The undiscovered country of true crime is undoubtedly social media. Ordinary people leave digital breadcrumbs of themselves online, willy-nilly, randomly, arbitrarily but also authentically. These are off-the-cuff but more important, timestamped and related to a key inner circle of people. These hidden networks reveal plenty about the true social dynamics of the key role players.
Once a crime happens, typically attempts are made to scrub compromising online activity. Kessinger did an impressive job in destroying her virtual identity, but as is typically the case, she wasn’t able to scrub everything.
The True Crime in Colorado channel has done some good work recently in developing the Kessinger narrative in a meaningful way [as opposed to the ongoing conjecture that has been mostly baseless].
They’ve followed a few leads using Venmo notifications,* and trying to connect these to the discovery as well as timeline-related texts sent between Watts and Kessinger. Fleshing out the timeline is integral to cogent True Crime Rocket Science, which is why there seems to be some – not a lot, but some – new insight here.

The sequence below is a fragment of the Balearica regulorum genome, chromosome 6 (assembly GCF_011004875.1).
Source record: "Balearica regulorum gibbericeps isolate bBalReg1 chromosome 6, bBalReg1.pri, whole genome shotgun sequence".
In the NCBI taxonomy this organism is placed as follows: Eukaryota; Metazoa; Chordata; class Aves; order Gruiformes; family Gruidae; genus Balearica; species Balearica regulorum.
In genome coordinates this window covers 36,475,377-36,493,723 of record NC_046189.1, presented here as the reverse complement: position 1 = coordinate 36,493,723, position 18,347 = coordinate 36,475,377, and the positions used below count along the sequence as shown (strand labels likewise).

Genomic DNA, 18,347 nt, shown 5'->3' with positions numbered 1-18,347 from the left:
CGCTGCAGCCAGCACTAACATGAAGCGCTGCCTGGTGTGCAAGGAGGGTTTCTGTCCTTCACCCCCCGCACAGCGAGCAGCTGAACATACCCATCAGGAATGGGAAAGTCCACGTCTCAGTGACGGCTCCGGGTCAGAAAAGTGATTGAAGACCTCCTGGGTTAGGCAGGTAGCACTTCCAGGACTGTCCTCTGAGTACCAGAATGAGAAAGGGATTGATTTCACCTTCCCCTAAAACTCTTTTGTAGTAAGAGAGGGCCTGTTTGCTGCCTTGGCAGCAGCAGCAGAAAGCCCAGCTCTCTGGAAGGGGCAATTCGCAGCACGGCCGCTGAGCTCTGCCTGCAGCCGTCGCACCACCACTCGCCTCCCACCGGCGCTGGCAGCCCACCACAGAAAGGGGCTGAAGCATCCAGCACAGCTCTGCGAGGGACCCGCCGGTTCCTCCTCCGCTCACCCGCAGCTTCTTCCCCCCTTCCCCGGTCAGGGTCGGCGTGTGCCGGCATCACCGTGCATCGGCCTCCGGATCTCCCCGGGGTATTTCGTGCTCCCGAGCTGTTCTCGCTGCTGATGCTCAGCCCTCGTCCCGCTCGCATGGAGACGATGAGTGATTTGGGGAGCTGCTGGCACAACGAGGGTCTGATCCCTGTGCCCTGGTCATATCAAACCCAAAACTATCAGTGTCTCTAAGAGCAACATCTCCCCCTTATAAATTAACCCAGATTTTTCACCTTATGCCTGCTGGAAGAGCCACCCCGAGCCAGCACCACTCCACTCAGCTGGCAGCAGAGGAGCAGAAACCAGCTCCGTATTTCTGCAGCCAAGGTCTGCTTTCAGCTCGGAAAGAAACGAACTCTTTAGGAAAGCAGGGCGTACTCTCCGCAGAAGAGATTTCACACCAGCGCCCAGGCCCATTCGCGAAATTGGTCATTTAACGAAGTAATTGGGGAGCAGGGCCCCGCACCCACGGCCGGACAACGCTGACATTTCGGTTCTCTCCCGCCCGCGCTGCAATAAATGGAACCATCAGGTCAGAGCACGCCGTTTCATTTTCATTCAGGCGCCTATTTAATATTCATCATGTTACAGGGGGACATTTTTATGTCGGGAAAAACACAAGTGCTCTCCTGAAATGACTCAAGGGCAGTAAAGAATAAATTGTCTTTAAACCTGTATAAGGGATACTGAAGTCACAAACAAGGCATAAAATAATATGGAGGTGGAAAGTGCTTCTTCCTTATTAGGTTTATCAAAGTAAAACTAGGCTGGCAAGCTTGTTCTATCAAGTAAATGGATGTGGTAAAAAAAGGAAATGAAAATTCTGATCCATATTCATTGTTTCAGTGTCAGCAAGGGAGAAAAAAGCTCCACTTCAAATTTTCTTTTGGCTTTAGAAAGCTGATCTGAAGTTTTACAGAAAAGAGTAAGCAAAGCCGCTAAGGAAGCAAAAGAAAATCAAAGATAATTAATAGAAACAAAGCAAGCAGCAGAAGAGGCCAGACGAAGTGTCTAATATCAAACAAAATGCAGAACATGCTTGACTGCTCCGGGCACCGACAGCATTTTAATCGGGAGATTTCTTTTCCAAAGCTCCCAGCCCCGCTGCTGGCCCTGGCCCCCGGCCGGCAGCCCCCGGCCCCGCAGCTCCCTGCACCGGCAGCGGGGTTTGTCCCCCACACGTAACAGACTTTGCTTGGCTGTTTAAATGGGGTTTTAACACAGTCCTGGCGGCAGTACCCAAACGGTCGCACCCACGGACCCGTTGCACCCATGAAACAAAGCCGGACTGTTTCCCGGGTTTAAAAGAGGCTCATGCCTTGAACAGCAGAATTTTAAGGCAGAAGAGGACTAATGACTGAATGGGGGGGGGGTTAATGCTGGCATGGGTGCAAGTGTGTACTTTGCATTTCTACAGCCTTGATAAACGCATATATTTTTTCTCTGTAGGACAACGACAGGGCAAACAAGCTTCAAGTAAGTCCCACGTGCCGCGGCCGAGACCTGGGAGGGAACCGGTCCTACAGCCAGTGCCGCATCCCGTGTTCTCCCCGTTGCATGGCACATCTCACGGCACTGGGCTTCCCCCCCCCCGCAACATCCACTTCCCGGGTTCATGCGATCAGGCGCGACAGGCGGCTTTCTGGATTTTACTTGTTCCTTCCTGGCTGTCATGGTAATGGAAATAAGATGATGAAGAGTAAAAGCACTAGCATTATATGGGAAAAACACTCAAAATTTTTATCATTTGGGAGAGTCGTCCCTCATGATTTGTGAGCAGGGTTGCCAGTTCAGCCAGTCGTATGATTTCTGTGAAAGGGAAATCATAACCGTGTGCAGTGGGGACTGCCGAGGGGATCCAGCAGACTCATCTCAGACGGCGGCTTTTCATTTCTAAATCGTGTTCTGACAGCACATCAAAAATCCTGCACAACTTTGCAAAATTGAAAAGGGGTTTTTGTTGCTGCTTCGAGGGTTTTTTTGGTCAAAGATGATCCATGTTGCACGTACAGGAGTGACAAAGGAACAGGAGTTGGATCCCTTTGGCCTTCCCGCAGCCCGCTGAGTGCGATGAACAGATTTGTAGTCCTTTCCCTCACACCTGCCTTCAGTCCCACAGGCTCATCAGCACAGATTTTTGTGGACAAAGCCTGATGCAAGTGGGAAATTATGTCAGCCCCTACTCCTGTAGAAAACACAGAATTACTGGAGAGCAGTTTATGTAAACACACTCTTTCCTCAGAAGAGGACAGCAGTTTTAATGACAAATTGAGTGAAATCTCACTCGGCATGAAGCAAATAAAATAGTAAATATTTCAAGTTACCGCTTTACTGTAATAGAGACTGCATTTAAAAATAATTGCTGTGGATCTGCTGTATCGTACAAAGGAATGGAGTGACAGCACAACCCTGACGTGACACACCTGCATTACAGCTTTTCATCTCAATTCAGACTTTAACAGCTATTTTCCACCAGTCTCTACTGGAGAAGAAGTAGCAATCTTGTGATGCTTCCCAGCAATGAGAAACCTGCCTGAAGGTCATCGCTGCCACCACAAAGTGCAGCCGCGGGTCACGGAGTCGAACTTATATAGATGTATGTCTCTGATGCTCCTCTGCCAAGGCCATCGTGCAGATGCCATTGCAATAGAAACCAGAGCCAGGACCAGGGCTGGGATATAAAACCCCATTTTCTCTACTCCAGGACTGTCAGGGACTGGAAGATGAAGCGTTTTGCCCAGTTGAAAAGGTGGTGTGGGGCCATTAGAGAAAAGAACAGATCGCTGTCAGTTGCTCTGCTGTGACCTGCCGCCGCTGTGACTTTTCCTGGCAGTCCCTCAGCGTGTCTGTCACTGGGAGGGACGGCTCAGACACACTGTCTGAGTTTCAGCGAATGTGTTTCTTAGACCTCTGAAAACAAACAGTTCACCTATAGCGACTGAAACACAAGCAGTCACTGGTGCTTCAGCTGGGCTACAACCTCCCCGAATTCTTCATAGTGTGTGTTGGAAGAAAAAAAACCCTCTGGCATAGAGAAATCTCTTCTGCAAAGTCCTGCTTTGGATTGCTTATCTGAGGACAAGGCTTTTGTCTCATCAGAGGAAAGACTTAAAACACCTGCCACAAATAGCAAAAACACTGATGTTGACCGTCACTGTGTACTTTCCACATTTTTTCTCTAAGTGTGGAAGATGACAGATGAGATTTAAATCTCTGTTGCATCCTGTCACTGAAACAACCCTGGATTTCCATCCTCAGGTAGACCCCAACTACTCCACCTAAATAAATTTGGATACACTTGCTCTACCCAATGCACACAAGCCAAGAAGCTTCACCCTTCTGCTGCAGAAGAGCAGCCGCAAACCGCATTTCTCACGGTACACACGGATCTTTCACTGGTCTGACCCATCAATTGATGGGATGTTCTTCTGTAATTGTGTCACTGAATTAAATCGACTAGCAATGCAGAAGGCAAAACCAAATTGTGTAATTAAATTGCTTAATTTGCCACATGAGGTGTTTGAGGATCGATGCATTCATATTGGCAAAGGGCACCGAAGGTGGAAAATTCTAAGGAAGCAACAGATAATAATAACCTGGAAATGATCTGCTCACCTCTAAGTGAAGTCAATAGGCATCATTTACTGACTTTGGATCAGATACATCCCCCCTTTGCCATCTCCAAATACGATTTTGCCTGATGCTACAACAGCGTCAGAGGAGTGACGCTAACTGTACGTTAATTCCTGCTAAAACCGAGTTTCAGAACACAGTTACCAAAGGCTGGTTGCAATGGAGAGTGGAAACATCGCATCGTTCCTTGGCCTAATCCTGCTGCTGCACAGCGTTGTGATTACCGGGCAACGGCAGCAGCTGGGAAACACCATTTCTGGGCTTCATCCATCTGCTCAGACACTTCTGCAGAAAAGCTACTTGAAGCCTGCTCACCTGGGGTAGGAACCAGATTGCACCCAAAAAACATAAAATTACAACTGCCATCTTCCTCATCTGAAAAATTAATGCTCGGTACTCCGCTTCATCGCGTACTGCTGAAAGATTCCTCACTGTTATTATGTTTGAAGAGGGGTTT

The bottom-line with these possible connections to Trent Bolte, Danielle and others, is it provides the cursory apparatus to interrogate the beginnings of “dark things” Watts suggested in his letters to Cheryln Cadle. Were these dark things sexual?
*Note: Venmo is a mobile payment service app owned by PayPal.
YouTubers are really scraping the bottom of the barrel trying to come up with new Chris Watts-related stuff. It wouldn’t even be fair to call this stuff “tenuous links” to the case. It’s linked to the case in the same sense that the sky above the house, and gravity under it are also linked to the rest of the neighborhood. Correlation doesn’t not imply causation, they say, but even these images aren’t correlated to actual people involved, that’s how poor the standard of true crime application is by these folks.
The latest tail-chase is car spotting, preferably red or white vehicles, using the Bodycam footage. In YouTubeLand the standard to meet is weak visual coincidences and an audience that wants to stay in Wonderland.
Spot the differences: